I actually think I like The Creature better than The Spine. There is an energy there, it seems to me, that I didn’t hear so much of in the last LP. (I may need to re-listen, though….) Was there a certain sound you were going for on The Creature and if, so, what was it? How would you describe it to someone that hasn’t heard you all before?
Nick: The terse answer is we’re just a better band all around. I think The Creature is better than the spine for two main reasons. Time invested in recording, and time invested into writing as the current lineup. When we wrote and recorded The Spine we had recently been through lineup changes, and were finding out bearings with Mira on bass. We were also short on time and money and had to move fast in studio.
The Creature brings together our more punk style, with our cleaner style. The album rages and crawls at the same time.
So, punk, dark punk, deathrock, gothic rock, goth-punk, postpunk – what sort of a band is Bellicose Minds?
Nick: We have discussed this many times as a band and the final consensus was that we sound like a dark punk band. Since I no longer work at the Black Water record shop, or seriously collect records I rarely think about music genres. I always saw them as tools for people who work in the sales end of the music business. A mnemonic means of dealing with thousands of artists. Music genres can become voids where prolific artists vanish or become hallmarks of a paper tag on a record shelf. Personally, I sort my music based on artist and how good it makes me feel. I could give a shit if it’s crust or 90s Russian rave.
I feel like bands like Deathcharge, The Observers/Red Dons, Spectres, The Estranged, and The Prids, all Pacific Northwest bands, triggered the movement of some musicians from the DIY punk and hardcore scenes toward what is sometimes called g-beat, and 4 years ago I thought 2012 was to g-beat what 1977 was to punk. Now I think I feel like this style of dark postpunk from the hardcore scene is simply part of a postpunk continuum of music and a certain style that will always be here, the way some bands play ska as a permanent style of music that is simply here to stay, and not “a revival.” Do you have any thoughts about this development in the course of music and especially how it relates to the hardcore punk/DIY underground scene?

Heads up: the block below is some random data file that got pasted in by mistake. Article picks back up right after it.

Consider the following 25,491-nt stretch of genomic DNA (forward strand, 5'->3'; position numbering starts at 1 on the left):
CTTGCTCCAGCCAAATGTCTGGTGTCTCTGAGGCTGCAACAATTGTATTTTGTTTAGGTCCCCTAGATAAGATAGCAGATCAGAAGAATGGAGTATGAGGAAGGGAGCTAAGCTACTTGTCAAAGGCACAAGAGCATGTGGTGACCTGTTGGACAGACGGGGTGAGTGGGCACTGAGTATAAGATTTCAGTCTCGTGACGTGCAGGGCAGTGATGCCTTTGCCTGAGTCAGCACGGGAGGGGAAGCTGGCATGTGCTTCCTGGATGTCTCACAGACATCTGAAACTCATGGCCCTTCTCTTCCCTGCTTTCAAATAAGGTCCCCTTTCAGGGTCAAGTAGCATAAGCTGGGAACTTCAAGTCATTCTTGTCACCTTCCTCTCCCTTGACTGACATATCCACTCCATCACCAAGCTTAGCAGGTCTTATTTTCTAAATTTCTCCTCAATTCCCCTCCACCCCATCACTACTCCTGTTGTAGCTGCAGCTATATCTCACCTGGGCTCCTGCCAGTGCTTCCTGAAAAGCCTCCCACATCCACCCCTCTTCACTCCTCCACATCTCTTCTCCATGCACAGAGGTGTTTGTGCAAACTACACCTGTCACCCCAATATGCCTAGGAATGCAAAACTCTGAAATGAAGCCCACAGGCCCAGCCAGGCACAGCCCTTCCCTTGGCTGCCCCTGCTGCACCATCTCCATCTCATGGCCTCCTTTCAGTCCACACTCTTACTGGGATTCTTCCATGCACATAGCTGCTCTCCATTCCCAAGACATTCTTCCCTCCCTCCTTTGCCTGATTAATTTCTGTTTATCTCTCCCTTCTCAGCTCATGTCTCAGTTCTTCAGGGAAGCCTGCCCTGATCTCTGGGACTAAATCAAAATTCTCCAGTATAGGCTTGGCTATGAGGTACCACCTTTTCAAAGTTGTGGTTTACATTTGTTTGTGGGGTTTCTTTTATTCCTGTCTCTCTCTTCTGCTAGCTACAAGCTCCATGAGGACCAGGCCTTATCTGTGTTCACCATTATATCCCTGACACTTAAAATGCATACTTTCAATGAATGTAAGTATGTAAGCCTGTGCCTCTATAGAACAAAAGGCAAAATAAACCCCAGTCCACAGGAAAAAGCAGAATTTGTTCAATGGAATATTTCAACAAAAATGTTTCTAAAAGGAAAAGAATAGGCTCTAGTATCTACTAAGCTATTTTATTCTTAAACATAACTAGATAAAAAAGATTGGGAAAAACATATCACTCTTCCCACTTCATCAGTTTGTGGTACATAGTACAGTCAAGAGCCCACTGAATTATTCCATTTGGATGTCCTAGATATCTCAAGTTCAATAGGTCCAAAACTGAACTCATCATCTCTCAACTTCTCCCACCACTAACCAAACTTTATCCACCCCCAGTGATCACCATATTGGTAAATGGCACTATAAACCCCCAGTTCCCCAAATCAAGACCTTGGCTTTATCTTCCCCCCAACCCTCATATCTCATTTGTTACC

Nick: What I think happened is that a lot of new bands got inspired by the bands mentioned. Most of which, like you said, came from the DIY punk scene. Over time, four things happened: bands either went back to hardcore/punk/crust, became more polished, broke up, or stuck to their formula. All of those outcomes are legit choices. So yeah, I agree – it’s a continuum of a style. At this point, I can’t pinpoint anything going on that indicates a new breakthrough in counter-culture and music. Us millennials are the least original generation in my eyes. We’ve bastardized it all and contaminated it with identity politics. Gross – and yes I’m part of the problem.
What are some of your current favorite bands and what releases would you recommend to others?
A question I ask all bands: If you were stranded on a desert island for the rest of your life, and could somehow listen to 5 and only 5 bands and their LPs for the rest of your life there, what 5 LPs would those be, and why?
Nick: Nothing. I’d commit suicide by eating sand and coconut peels until my innards were pulp. Ya know, slow and painful.
Now that The Creature is out, do you plan to tour? What are your plans as far as this goes?
Nick: We have to. The plans are fucked. We need to have a serious sit down with calendars and figure out how were going to pull off a EU and West Coast tour in the next 6 to 8 months. I need someone to sit in my classes for me, and pay my bills during the tours. If anyone is interested, please get a hold of me.
Anything else you’d like to say or give a shout out to while you have this soapbox? Do so now!
Nick: I want to thank Keith, Franz, Frank, and Dominic from Black Water Records, Sabotage Records, Whisper in Darkness, and A389 Records for releasing our material over the years. People who run DIY labels take on huge financial risks and debts in order to help artists out. This holds true for all styles of music. People who help artists out by releasing in the underground are fighting a losing battle against the mega corporations that make up the mainstream music scene. Small underground labels fight the music industry giants who manufacture music in laboratories on the top floors of skyscrapers.
Additionally, I want to thank all of the people who have supported us in any way over the years. It’s always humbling to know people enjoy the music we make. See you soon!